A Debt We Couldn’t Pay Ourselves
Suppose I sell you a piece of commercial property on which I am already behind in my mortgage payments. You not only pay me a fair price for the property but also pay my overdue payments. Now the property belongs totally to you. I no longer have a say in how the property is used. This is essentially what Christ has done. By His death on the cross He paid our debt to God, a debt we could not possibly pay ourselves.
The Debt Must Be Paid
Mercy goes beyond justice, it does not undercut it. If I forgive you the hundred dollar debt you owe me, that means I must use one hundred dollars of my own money to pay my creditors. I cannot really make you a hundred dollars richer without making myself hundred dollars poorer. If the debt is objectively real, it must be paid, and if it is my mercy that repays your debt, I must pay it. That is the reason why Christ had to die, why God could not simply say ‘forget it’. Instead he said ‘forgive it’ and meant that if we did not pay it, he had himself.
Just Charge It!
I recently attended an event sponsored by Compassion International, the International Child Sponsorship Organization. The event was called “Stepping into My Shoes”. The purpose being to show children in America what it is like living in a third-world country. At one point, children are encouraged to “work”, breaking rocks and shining shoes. For their efforts, each received their compensation: ten cents. They then went to a “shop,” where they could exchange their newly acquired wealth for items. Unfortunately, their 10 cents didn’t get them very far: a soccer ball was 30 dollars and a toy plane was 20 dollars. One rather distraught young girl wanted to purchase a Barbie doll, but she was $79.90 short of the total price of $80. The daughter, exasperated, finally said, “Why don’t you just charge it on your card mommy?”
Stuart Strachan Jr.
Lending to the Lender
While most of us probably avoid borrowing money, there are cases in which people actually enjoy borrowing from other people. For instance, the Austrian poet Peter Altenberg loved to borrow money from other people, even while maintaining a healthy bank account. A friend of his, the poet and critic Karl Kraus tells a story of how Altenberg pleaded over and over again to borrow a hundred kronen, and, on account of his low balance himself, had to turn him down each time. At one point, Kraus got so frustrated with Altenberg that he shouted, “Look, Peter, I’d gladly give it to you, but I really, really, don’t have the money.” “Very Well”, Altenberg responded, I’ll lend it to you.”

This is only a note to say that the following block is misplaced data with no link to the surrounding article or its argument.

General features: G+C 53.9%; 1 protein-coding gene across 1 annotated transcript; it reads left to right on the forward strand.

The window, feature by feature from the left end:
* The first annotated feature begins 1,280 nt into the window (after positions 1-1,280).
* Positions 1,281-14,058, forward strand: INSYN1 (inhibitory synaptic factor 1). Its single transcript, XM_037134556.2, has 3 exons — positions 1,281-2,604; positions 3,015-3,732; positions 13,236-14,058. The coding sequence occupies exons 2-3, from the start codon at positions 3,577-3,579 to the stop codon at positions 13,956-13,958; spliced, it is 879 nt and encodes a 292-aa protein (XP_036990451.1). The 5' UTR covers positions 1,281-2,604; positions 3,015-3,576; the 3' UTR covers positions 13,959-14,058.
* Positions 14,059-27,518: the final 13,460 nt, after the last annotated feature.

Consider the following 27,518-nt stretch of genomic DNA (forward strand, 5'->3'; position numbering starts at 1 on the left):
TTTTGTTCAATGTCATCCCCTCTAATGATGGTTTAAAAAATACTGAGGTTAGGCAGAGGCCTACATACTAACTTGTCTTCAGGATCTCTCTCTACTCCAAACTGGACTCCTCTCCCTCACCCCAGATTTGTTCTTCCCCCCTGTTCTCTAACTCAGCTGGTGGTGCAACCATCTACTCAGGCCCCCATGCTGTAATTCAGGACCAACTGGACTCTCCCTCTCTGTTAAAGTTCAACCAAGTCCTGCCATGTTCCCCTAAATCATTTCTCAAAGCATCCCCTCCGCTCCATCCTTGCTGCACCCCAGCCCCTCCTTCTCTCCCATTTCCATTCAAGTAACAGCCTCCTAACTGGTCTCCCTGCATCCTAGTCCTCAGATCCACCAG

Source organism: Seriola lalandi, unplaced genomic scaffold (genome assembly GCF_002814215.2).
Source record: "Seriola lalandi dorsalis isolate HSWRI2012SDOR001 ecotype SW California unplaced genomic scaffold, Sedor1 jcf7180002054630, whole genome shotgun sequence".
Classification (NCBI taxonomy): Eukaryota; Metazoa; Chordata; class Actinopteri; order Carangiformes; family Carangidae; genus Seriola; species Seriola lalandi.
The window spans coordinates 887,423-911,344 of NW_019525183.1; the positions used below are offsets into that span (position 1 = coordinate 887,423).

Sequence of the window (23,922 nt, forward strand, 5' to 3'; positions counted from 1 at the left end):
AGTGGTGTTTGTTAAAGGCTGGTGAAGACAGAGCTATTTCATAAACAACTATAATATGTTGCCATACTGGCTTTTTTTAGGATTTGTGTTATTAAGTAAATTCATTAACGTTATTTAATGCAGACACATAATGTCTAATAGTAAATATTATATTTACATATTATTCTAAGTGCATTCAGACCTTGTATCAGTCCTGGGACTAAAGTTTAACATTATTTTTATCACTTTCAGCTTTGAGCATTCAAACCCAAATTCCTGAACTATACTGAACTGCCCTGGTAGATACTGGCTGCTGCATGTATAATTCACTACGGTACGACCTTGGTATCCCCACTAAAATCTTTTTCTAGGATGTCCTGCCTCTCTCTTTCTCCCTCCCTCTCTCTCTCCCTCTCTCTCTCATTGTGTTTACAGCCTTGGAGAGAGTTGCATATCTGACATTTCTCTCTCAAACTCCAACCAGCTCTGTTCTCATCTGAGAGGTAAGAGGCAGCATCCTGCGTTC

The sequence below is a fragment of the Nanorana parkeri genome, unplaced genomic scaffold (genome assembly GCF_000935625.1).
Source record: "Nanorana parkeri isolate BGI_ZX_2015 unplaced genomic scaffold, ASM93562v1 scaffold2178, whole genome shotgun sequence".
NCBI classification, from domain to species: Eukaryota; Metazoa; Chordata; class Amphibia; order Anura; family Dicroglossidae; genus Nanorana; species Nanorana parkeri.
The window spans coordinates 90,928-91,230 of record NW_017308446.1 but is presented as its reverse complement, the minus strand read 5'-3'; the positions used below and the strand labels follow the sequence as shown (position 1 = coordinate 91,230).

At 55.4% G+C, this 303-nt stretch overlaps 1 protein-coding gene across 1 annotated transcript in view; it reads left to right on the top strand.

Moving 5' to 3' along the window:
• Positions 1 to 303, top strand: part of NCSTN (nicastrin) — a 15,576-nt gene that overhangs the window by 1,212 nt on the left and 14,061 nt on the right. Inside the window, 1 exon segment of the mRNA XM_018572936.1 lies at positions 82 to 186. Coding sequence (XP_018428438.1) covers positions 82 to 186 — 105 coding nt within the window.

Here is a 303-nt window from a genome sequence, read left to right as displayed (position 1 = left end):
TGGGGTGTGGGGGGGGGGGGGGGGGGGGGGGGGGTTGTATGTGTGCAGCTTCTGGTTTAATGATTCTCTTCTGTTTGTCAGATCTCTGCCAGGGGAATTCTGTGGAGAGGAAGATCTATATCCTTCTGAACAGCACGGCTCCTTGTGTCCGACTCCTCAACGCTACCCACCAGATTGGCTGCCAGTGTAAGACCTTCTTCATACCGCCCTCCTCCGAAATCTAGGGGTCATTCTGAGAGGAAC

Stuart Strachan Jr., Source Material provided by Clifton Fadiman, Bartlett’s Book of Anecdotes.
Poverty and Indedbtedness: Ibu Emptat’s Story
Consider the following summary of an interview conducted by Abhijit Banerjee and Esther Duflo, two of the world’s leading researchers on poverty:
In a village in Indonesia we met Ibu Emptat, the wife of a basket weaver. A few years before our first meeting (in summer 2008), her husband was having trouble with his vision and could no longer work. She had no choice but to borrow money from the local moneylender — 100,000 rupiah [$18.75 US] to pay for medicine so her husband could work again, and 300,000 rupiah [$56 US] for food for the period when her husband was recovering and could not work (three of her seven children were still living with them). They had to pay 10 percent per month in interest on the loan.
However, they fell behind on their interest payments and by the time we met, her debt had ballooned to 1 million rupiah [$187 US]; the moneylender was threatening to take everything they had. To make matters worse, one of her younger sons had recently been diagnosed with severe asthma. Because the family was already mired in debt, she couldn’t afford the medicine needed to treat his condition. He sat with us throughout our visit, coughing every few minutes; he was no longer able to attend school regularly. The family seemed to be caught in a classic poverty trap — the father’s illness made them poor, which is why the child stayed sick, and because he was too sick to get a proper education, poverty loomed in his future.
The family is trapped: Sickness causes poverty, which causes sickness, which causes poverty, which causes a loss of property to the moneylender, which causes more poverty, which causes sickness, which causes . . . Note that there is no single solution to the entrapment.
Health insurance could have helped to cushion the blow of the father’s illness, but such insurance is often unavailable in poor countries; and even if it existed, it is unlikely that the family could have afforded it anyway. Moreover, even if they had insurance, there is the additional problem of inadequate healthcare services to provide the necessary medical care. The problems are multifaceted, and the solutions must be as well.
Caesar Augustus, the first Roman emperor, had quite the sharp wit. After hearing about a Roman nobleman who had passed away with enormous debts (which were kept private throughout his lifetime), he sent one of his emissaries to the auction to bid on a single item. Augustus told him to bid on the man’s pillow. His reason: “That pillow must be particularly conducive to sleep, if its late owner, in spite of all his debts, could sleep on it.”
Stuart Strachan Jr.